Tag Archives: sales

More is Not Always Better.

Think the way to win more customers is to offer more options on your products and services? Surprise. It’s not. And, it can seriously hurt your business to continue down that path.

“The belief that variety is good is not always true,” argues Harvard Business School professor John Gourville in “Overchoice and Assortment Type: When and Why Variety Backfires.” The research paper, co-written by professor Dilip Soman of the University of Toronto’s Rotman School of Management, demonstrates that sometimes offering too many choices prompts a confused customer to “run to the arms of a competitor” with less complicated offerings.

According to Gourville, when consumers go to make a buying decision, they can be overwhelmed by variety and start to question if they are making the right buying decision. The end result? Consumers simply give up or go somewhere else. In a sense, the consumer is saying, “I can’t decide which product to choose from the many offered by Brand A, so I will choose from the one or two products offered by Brand B.”

From my own experience with ecommerce and clients I can definitely see that the large number of options available make it almost impossible to move forward. It’s always a challenge to balance the “cookie-cutter” approach” to the custom one. It’s something that I constantly wrestle with.

Have thoughts? Why not share them.

Building your business 101

It surprises me how easy it is sometimes to see other people’s problems.  Of course, since that’s what we get paid to do, I guess I’m in the right business.

I was talking to a business owner this morning.  He was complaining about the success of some of his competitors compared to his company.  He said he couldn’t understand what the difference was.  He did EVERYTHING the same way they did.  Yet they seemed to get more business than he did.

I listened for awhile and finally asked the question that kept running through my mind, “If you do everything like they do, why would I as a customer choose you?”  It stopped him for a few minutes.  I told him my point was not to be disrespectful, just to point out the obvious–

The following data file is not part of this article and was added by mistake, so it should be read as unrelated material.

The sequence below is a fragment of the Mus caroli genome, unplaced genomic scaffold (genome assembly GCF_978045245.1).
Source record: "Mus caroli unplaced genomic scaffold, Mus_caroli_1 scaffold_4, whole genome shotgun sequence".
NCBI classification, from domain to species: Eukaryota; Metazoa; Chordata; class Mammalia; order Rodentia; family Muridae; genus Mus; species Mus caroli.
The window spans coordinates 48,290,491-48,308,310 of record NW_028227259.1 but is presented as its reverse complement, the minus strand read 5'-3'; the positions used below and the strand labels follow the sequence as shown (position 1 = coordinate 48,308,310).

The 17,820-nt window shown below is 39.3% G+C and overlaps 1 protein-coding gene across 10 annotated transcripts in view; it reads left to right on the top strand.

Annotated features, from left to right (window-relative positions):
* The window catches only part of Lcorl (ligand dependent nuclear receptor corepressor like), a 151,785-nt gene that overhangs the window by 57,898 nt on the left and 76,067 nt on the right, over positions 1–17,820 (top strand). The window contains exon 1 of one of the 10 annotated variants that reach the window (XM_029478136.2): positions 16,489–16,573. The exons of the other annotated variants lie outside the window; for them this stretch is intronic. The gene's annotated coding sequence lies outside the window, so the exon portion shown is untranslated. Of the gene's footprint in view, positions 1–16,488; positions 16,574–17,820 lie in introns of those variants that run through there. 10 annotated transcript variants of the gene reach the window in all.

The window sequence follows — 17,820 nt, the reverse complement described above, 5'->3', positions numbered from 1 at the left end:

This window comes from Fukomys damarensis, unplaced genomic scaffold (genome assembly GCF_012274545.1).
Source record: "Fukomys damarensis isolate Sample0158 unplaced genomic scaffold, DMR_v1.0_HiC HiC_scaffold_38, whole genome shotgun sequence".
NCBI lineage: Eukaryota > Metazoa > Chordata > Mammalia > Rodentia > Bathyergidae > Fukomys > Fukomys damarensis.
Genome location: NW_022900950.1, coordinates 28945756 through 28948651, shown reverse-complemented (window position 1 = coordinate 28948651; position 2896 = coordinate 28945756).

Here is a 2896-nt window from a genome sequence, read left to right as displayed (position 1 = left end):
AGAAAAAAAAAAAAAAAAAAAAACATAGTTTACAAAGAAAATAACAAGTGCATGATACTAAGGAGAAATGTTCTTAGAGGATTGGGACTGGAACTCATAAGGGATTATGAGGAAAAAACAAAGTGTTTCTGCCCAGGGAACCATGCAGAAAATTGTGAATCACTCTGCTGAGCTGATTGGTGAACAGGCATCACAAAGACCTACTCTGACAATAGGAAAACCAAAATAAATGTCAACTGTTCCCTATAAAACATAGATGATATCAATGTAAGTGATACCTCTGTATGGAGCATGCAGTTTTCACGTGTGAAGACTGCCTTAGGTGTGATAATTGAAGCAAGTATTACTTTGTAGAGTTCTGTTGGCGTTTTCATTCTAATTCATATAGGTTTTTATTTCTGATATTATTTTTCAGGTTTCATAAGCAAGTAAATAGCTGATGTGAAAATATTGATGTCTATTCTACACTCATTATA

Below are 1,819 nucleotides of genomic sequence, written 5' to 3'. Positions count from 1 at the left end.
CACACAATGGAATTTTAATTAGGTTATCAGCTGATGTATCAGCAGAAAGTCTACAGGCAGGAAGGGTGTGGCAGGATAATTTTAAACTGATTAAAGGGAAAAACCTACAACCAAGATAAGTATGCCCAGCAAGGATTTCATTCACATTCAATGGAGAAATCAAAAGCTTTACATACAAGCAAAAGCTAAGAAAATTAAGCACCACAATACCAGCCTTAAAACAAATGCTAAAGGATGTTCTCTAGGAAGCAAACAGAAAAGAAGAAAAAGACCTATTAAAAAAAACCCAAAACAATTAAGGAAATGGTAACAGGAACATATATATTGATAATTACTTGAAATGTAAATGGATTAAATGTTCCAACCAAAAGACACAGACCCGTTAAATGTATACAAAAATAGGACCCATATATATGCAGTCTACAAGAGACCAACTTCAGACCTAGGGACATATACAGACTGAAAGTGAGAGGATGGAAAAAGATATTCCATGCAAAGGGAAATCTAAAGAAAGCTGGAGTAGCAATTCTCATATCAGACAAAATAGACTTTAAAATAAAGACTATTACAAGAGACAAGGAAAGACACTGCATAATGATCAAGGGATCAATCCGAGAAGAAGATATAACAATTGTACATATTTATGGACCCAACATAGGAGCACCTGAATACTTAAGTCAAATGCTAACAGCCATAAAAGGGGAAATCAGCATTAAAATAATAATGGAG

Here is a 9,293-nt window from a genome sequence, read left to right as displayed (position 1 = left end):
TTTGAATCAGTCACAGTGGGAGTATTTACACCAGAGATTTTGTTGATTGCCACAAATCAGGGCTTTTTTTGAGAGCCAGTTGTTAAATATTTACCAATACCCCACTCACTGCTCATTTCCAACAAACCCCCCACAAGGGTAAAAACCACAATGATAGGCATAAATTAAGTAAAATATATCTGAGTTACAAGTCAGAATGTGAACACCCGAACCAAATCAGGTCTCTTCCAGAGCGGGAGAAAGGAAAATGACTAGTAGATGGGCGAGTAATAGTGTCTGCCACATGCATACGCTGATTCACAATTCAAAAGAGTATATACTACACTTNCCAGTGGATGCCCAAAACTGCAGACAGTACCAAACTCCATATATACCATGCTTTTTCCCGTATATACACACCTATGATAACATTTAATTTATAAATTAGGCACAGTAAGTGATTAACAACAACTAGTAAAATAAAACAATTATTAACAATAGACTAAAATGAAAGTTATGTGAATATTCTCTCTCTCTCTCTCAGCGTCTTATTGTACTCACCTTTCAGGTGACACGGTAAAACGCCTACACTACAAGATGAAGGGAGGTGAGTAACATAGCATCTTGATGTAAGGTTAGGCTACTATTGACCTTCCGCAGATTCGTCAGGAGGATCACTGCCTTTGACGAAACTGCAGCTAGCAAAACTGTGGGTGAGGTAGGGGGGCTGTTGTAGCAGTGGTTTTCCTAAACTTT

Build your business on what your customers want, not what your competitors are doing.  Yes, staying in-tune with them is important.  But, if they are already doing something, it’s too late for you!  You need to go and find out what your customers need that no one is addressing.

Further probing brought out that actually this business owner was still running his business like he did 10 years ago.  No clear business plan or marketing focus.  While his competitors had actually expanded into new services area, offered new products, and generally had tried to stay ahead of the curve.

I pretty much tell it like it is.  Good or bad.  So I told him, “you need to change what you are doing.  Look at what your core skills are and listen to what your clients have been asking for.  You need to get a recovery plan in place.  Only if you are willing to make some large changes in how you do business will your situation improve.”

I can’t say anyone faced with that observation is thrilled.  But he took it fairly well.  He knows there is a problem.  Now, it’s just a matter of if he will act on it.

We all have choices.  He can choose to be the mouse that stayed behind (Where’s my Cheese book reference) the mouse that starved but eventually made it, or the one that accepted the situation and decided to do something about it.

Stay tuned, I’ll let you know how it turns out.